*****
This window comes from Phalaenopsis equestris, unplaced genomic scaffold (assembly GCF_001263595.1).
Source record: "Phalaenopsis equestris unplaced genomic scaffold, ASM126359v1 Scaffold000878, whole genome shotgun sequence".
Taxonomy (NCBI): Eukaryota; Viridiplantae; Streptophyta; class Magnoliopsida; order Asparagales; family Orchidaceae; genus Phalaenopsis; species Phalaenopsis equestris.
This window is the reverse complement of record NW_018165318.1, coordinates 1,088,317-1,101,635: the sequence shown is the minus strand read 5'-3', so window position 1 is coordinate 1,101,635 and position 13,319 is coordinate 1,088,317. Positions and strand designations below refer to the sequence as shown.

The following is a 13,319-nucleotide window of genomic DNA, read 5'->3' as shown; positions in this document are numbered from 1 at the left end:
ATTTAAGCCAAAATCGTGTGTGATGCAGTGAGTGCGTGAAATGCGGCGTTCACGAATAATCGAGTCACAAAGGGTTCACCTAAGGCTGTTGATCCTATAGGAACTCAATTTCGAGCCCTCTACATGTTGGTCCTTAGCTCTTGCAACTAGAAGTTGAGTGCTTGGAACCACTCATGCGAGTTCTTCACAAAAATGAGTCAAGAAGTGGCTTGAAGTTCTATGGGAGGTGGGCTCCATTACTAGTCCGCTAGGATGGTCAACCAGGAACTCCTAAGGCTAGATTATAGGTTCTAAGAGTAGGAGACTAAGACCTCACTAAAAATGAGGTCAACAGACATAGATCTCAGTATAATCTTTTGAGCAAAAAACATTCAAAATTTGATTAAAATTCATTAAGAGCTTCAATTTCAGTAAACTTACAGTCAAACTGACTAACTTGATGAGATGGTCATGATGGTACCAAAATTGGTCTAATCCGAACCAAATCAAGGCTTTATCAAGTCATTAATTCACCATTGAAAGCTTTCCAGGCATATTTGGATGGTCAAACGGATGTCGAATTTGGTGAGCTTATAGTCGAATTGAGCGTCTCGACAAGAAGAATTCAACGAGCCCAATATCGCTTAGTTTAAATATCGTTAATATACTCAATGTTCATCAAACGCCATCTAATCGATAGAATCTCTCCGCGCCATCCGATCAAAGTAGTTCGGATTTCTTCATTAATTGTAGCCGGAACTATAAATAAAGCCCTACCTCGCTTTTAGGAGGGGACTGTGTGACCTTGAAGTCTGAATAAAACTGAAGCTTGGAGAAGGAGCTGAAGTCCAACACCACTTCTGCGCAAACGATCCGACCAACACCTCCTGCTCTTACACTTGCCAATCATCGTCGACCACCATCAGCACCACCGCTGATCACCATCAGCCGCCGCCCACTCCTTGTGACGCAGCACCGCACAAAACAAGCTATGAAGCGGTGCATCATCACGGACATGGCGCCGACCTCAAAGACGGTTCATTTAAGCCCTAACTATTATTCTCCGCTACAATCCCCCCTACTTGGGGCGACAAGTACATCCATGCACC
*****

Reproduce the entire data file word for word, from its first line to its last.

This window comes from Phalaenopsis equestris, unplaced genomic scaffold (assembly GCF_001263595.1).
Source record: "Phalaenopsis equestris unplaced genomic scaffold, ASM126359v1 Scaffold000878, whole genome shotgun sequence".
Taxonomy (NCBI): Eukaryota; Viridiplantae; Streptophyta; class Magnoliopsida; order Asparagales; family Orchidaceae; genus Phalaenopsis; species Phalaenopsis equestris.
This window is the reverse complement of record NW_018165318.1, coordinates 1,088,317-1,101,635: the sequence shown is the minus strand read 5'-3', so window position 1 is coordinate 1,101,635 and position 13,319 is coordinate 1,088,317. Positions and strand designations below refer to the sequence as shown.

The following is a 13,319-nucleotide window of genomic DNA, read 5'->3' as shown; positions in this document are numbered from 1 at the left end:
ATTTAAGCCAAAATCGTGTGTGATGCAGTGAGTGCGTGAAATGCGGCGTTCACGAATAATCGAGTCACAAAGGGTTCACCTAAGGCTGTTGATCCTATAGGAACTCAATTTCGAGCCCTCTACATGTTGGTCCTTAGCTCTTGCAACTAGAAGTTGAGTGCTTGGAACCACTCATGCGAGTTCTTCACAAAAATGAGTCAAGAAGTGGCTTGAAGTTCTATGGGAGGTGGGCTCCATTACTAGTCCGCTAGGATGGTCAACCAGGAACTCCTAAGGCTAGATTATAGGTTCTAAGAGTAGGAGACTAAGACCTCACTAAAAATGAGGTCAACAGACATAGATCTCAGTATAATCTTTTGAGCAAAAAACATTCAAAATTTGATTAAAATTCATTAAGAGCTTCAATTTCAGTAAACTTACAGTCAAACTGACTAACTTGATGAGATGGTCATGATGGTACCAAAATTGGTCTAATCCGAACCAAATCAAGGCTTTATCAAGTCATTAATTCACCATTGAAAGCTTTCCAGGCATATTTGGATGGTCAAACGGATGTCGAATTTGGTGAGCTTATAGTCGAATTGAGCGTCTCGACAAGAAGAATTCAACGAGCCCAATATCGCTTAGTTTAAATATCGTTAATATACTCAATGTTCATCAAACGCCATCTAATCGATAGAATCTCTCCGCGCCATCCGATCAAAGTAGTTCGGATTTCTTCATTAATTGTAGCCGGAACTATAAATAAAGCCCTACCTCGCTTTTAGGAGGGGACTGTGTGACCTTGAAGTCTGAATAAAACTGAAGCTTGGAGAAGGAGCTGAAGTCCAACACCACTTCTGCGCAAACGATCCGACCAACACCTCCTGCTCTTACACTTGCCAATCATCGTCGACCACCATCAGCACCACCGCTGATCACCATCAGCCGCCGCCCACTCCTTGTGACGCAGCACCGCACAAAACAAGCTATGAAGCGGTGCATCATCACGGACATGGCGCCGACCTCAAAGACGGTTCATTTAAGCCCTAACTATTATTCTCCGCTACAATCCCCCCTACTTGGGGCGACAAGTACATCCATGCACC